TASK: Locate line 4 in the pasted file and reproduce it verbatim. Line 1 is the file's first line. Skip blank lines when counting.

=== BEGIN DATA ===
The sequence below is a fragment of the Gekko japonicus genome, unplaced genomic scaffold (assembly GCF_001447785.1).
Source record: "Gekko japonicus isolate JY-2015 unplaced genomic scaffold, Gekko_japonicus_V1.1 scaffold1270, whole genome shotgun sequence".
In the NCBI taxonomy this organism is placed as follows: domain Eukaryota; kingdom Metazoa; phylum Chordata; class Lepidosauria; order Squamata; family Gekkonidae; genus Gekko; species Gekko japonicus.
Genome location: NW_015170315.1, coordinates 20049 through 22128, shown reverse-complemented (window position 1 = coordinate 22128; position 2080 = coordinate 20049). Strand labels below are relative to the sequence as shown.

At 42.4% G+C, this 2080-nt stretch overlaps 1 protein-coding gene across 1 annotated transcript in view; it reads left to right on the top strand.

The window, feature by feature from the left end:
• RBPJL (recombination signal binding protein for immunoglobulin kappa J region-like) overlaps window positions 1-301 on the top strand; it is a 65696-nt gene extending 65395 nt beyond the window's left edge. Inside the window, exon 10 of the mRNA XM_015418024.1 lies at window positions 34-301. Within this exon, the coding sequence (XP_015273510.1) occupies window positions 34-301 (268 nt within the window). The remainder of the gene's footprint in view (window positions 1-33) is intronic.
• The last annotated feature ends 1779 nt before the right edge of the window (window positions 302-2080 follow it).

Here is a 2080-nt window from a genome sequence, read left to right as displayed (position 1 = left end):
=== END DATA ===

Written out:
Genome location: NW_015170315.1, coordinates 20049 through 22128, shown reverse-complemented (window position 1 = coordinate 22128; position 2080 = coordinate 20049). Strand labels below are relative to the sequence as shown.